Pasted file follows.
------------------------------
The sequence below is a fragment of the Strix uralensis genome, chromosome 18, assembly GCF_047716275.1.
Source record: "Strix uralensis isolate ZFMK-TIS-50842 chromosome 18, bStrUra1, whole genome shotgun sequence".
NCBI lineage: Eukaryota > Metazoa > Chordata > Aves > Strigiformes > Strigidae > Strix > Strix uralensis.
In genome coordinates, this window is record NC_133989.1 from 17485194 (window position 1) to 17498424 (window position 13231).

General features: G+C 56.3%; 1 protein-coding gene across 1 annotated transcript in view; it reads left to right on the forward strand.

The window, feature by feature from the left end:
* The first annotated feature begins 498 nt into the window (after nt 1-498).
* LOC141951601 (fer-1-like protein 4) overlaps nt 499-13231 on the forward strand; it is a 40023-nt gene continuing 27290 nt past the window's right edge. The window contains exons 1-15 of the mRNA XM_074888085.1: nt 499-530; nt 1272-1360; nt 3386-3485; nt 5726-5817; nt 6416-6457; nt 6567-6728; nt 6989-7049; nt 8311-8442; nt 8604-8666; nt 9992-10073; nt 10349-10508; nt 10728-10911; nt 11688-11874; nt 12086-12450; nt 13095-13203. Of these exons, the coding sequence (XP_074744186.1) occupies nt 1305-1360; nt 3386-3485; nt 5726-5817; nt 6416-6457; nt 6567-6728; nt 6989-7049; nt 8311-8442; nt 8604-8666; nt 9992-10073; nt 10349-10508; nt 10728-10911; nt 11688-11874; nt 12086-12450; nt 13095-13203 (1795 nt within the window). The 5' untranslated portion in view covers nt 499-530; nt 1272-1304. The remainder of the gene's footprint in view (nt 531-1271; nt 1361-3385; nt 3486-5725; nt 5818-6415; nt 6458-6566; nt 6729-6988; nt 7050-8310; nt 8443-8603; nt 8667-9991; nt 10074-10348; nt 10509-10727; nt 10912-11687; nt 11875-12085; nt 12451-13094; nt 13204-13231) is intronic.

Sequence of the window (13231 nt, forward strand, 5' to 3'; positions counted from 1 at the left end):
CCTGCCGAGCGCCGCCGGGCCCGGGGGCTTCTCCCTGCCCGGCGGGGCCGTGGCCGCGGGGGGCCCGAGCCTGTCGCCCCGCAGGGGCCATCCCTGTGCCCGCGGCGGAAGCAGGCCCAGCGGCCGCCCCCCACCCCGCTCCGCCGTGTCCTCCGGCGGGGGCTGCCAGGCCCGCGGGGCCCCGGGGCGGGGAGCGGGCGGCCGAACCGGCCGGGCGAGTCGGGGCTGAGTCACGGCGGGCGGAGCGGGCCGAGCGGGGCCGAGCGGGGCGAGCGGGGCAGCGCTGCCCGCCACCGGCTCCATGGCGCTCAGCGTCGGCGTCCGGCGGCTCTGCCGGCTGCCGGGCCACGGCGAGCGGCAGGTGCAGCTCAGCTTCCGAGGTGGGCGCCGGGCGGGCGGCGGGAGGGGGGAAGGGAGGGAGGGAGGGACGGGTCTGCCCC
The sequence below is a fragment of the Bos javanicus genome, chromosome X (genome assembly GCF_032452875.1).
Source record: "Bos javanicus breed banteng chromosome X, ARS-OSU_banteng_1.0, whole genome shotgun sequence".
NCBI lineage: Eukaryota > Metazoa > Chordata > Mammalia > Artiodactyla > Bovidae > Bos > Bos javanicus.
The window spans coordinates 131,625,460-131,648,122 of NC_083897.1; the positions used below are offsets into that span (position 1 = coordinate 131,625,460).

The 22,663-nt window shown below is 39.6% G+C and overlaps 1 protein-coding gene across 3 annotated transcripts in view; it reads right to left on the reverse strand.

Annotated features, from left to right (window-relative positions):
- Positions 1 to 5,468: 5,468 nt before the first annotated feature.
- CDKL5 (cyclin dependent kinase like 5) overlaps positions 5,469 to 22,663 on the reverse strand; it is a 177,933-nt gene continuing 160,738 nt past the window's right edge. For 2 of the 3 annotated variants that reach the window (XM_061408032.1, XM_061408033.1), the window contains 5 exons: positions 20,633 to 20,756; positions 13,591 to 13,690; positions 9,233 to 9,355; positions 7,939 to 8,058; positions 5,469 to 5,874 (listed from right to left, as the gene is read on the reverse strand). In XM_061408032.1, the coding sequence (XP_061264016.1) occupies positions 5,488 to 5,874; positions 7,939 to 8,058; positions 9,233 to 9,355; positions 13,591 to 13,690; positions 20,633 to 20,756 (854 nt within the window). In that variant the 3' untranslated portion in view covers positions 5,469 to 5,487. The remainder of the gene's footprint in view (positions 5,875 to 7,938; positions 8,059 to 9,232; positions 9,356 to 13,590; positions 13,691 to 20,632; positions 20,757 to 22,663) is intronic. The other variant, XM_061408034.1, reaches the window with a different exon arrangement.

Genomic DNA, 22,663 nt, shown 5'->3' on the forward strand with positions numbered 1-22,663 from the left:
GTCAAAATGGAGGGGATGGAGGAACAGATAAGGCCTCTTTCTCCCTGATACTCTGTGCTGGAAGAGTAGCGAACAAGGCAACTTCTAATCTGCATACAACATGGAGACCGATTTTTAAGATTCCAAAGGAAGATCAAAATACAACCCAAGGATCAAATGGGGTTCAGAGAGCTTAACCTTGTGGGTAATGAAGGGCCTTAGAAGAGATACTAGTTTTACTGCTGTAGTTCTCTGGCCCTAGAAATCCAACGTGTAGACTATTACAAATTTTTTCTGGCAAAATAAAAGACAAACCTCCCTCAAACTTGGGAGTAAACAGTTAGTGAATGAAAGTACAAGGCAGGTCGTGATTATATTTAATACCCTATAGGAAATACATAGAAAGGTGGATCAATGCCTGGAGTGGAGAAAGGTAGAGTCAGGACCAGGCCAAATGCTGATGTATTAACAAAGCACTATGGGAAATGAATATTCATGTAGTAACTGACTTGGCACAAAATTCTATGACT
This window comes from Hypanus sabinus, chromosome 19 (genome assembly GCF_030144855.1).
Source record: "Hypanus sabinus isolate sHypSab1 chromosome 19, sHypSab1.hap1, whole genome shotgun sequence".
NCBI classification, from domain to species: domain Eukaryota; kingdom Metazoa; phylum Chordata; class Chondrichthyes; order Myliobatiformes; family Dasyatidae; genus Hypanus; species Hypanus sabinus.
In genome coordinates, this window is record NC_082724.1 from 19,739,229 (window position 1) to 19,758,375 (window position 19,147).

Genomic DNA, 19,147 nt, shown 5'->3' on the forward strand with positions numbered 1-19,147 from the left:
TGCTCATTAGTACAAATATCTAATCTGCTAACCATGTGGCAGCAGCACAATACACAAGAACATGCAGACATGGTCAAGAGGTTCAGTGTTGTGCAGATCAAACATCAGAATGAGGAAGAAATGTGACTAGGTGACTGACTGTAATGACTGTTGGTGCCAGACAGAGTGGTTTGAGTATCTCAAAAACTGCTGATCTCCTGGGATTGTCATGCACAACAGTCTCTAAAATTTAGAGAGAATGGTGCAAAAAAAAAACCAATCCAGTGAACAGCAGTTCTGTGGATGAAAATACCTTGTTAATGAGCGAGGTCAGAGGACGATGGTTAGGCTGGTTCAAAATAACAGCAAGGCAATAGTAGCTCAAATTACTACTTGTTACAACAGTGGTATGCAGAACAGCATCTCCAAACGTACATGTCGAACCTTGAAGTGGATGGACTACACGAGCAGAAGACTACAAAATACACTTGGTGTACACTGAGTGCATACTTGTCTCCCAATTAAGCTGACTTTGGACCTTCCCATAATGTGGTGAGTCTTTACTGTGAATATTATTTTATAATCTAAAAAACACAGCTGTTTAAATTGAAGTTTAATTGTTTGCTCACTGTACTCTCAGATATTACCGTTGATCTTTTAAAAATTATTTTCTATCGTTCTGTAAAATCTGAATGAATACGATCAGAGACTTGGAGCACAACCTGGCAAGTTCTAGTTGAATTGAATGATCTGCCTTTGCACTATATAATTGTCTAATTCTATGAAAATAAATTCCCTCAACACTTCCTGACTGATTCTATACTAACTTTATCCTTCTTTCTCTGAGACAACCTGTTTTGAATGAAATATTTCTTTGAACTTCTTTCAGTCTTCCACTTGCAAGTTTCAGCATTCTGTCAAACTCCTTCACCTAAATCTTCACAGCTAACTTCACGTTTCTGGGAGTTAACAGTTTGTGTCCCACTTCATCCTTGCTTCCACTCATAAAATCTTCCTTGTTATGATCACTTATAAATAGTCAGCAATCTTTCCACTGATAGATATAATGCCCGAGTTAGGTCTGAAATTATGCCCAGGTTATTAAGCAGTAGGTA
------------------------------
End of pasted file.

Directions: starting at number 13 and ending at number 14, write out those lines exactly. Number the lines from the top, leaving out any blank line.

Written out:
NCBI lineage: Eukaryota > Metazoa > Chordata > Mammalia > Artiodactyla > Bovidae > Bos > Bos javanicus.
The window spans coordinates 131,625,460-131,648,122 of NC_083897.1; the positions used below are offsets into that span (position 1 = coordinate 131,625,460).